This Rule "imposes a special obligation on a trial judge to make sure that all expert testimony is not only relevant, but also reliable."[99] Further, "[t]he proponent of the expert testimony bears the burden of establishing its relevance, reliability, and admissibility by a preponderance of the evidence."[100]

I find that the Smart Devine report authored by Witten, which explores "the scope of Q-Media's business activities and the revenue generated from those activities, "[101] is relevant to the issues before me, as well as conducted using reliable standards. Though the Defendants criticize the report as not adhering "to any professional standards, "[102] the report states that Smart Devine's "engagement is a 'litigation services' engagement and is subject to standards applicable to those types of engagements, " which "require, among other things, the CPA to have sufficient evidentiary material to support opinions and conclusions expressed during the conduct of an engagement."[103] The Plaintiff further clarifies that "[t]he standards enunciated in the Witten report mirror the standards established by the AICPA [American Institute of Certified Public Accountants] for litigation services."[104]

The Defendants, however, suggest that the limited scope of the engagement, as well as the analysis, undermines the probative value of the Smart Devine report authored by Witten.[105] Moreover, the Defendants argue that Witten's opinion was improperly constrained to an insufficient universe of information, as "the opinion is [] limited to the information provided by [P]laintiff, " which "fail[ed] to give Smart Devine enough information."[106] There is no indication in the record, however, that the Smart Devine report was not produced in accordance with the standards set out therein, or that the universe of documents considered or questions explored was so constrained as to undermine the reliability or relevance of this report. In fact, as the Plaintiff notes,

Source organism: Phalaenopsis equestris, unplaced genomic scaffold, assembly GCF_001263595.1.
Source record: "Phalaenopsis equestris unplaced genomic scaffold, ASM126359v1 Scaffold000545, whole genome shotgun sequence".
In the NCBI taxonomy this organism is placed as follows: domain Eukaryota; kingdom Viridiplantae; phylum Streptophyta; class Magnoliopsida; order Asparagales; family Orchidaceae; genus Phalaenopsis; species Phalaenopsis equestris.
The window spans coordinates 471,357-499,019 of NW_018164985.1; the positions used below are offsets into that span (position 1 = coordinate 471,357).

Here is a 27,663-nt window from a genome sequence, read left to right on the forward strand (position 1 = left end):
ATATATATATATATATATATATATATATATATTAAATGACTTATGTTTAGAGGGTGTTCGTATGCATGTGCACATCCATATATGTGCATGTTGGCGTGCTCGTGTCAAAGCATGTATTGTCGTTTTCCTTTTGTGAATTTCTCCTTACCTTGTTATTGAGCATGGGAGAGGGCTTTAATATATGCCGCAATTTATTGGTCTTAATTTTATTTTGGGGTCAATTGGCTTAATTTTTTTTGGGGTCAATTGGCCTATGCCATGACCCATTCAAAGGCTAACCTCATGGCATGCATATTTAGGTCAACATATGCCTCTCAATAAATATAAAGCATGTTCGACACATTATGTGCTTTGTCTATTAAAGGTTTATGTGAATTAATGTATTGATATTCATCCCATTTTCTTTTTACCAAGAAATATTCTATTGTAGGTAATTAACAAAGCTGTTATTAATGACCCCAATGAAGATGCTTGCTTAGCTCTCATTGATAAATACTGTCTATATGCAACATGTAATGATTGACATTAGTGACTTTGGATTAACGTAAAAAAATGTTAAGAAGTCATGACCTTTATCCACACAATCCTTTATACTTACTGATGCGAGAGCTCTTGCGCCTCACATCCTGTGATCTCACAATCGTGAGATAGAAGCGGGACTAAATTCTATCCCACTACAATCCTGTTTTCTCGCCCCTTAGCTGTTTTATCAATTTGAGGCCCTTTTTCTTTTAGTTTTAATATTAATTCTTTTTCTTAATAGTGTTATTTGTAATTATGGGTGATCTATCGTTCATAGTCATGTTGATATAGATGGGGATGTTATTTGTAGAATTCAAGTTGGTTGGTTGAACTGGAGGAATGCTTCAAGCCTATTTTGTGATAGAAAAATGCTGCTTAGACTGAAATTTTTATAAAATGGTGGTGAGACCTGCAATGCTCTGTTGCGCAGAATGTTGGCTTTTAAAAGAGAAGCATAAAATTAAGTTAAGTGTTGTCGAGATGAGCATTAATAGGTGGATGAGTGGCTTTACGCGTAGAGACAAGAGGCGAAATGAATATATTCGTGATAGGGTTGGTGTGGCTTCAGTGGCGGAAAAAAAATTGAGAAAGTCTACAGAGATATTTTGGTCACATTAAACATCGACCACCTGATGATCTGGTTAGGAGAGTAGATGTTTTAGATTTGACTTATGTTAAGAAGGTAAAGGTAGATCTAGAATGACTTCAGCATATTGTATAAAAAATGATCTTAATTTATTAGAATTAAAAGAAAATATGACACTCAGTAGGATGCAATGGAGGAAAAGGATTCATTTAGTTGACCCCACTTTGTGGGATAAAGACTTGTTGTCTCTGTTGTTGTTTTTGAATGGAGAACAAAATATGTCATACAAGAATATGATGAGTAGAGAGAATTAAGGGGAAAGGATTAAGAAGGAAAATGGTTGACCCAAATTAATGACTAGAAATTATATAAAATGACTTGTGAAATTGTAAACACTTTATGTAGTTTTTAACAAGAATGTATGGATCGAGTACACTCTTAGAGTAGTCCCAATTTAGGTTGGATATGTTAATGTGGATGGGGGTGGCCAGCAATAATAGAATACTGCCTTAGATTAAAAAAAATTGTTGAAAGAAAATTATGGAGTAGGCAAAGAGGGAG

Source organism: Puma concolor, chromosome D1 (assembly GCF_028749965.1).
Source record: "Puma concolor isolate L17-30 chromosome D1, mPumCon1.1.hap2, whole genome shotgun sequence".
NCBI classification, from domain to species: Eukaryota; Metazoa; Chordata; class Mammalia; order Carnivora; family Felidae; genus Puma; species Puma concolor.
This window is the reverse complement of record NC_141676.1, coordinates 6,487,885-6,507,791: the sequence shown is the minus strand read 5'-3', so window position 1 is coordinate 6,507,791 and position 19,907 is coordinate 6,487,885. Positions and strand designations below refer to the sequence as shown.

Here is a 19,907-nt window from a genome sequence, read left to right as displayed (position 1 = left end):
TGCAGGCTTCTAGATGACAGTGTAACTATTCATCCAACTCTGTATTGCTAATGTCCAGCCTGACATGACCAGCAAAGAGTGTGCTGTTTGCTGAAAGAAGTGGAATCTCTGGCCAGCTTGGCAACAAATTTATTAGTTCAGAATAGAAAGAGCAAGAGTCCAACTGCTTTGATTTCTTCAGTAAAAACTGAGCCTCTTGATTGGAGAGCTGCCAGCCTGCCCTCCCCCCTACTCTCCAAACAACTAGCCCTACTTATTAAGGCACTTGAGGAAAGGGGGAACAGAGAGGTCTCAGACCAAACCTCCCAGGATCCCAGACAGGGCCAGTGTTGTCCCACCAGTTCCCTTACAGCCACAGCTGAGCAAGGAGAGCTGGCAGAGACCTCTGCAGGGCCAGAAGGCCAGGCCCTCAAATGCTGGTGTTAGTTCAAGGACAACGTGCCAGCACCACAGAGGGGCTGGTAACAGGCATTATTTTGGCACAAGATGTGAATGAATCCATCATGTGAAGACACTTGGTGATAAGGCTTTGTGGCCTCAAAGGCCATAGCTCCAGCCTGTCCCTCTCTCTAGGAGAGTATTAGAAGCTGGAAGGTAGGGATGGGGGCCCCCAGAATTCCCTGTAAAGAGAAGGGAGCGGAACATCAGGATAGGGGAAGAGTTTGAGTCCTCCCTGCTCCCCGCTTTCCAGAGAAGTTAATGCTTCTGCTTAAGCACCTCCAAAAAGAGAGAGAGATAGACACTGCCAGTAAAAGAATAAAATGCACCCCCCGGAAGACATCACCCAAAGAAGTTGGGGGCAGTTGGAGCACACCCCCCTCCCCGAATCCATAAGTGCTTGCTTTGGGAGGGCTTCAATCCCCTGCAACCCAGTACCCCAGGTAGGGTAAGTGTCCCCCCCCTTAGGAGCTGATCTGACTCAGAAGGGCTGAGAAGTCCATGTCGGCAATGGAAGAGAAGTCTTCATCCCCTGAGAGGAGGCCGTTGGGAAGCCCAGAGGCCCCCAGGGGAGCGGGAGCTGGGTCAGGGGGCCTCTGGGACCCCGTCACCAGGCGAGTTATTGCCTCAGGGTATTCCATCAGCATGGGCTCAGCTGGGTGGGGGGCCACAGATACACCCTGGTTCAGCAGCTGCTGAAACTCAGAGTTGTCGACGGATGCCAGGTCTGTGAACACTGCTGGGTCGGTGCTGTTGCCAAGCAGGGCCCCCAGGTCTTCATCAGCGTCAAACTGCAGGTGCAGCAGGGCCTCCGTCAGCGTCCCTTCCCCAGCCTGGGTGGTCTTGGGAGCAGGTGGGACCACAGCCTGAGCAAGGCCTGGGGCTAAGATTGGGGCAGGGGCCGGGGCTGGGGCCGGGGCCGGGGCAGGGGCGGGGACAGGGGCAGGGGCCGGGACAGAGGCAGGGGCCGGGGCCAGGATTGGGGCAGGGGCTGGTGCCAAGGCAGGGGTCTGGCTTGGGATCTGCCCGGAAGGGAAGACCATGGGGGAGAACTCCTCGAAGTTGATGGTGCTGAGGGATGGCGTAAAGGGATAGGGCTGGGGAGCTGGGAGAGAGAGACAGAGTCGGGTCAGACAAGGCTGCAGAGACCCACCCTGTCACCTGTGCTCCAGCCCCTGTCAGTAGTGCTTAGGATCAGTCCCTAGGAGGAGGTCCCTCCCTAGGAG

[t]he Smart Devine presentation, contained in the Witten report, involves no opinions on substantive matters beyond the aggregation of the data contained in the three sources of Q Media financial information: the QuickBooks files maintained by Quartarone, the federal tax returns and related 1099 forms, and the TD Bank records. Using these records, Smart Devine was able to account for the monies received by Q Media and to relate them to the Q Media invoices.[107]

The Defendants, moreover, have not demonstrated that the Smart Devine report contains anything other than a straightforward analysis of the evidence in the record. More specifically, to determine Q Media's total revenue from July 2003 to September 2012, Smart Devine aggregated the relevant transactions, based on its review of Q Media's QuickBooks files and banking records, and then conducted a detailed reconciliation process.[108] Smart Devine also compared Q Media invoices to those that Quartarone generated for QC during this period, discovering several correlations between them.[109] The Defendants were free to conduct a similar analysis.

Most importantly, the Plaintiff has clarified that the methods used to generate this report could be replicated by the Defendants, as the Defendants were given access to the technology used to generate this report. Accordingly, I deny the Defendants' Motion to Preclude Testimony of Plaintiff's Expert Witness. In any event, since (as described below) the remedy here is to order Quartarone to account for funds wrongfully removed from QC, the Defendants will have ample opportunity to dispute the conclusions of the Smart Devine report.

B. Quartarone Breached his Duty of Loyalty to QC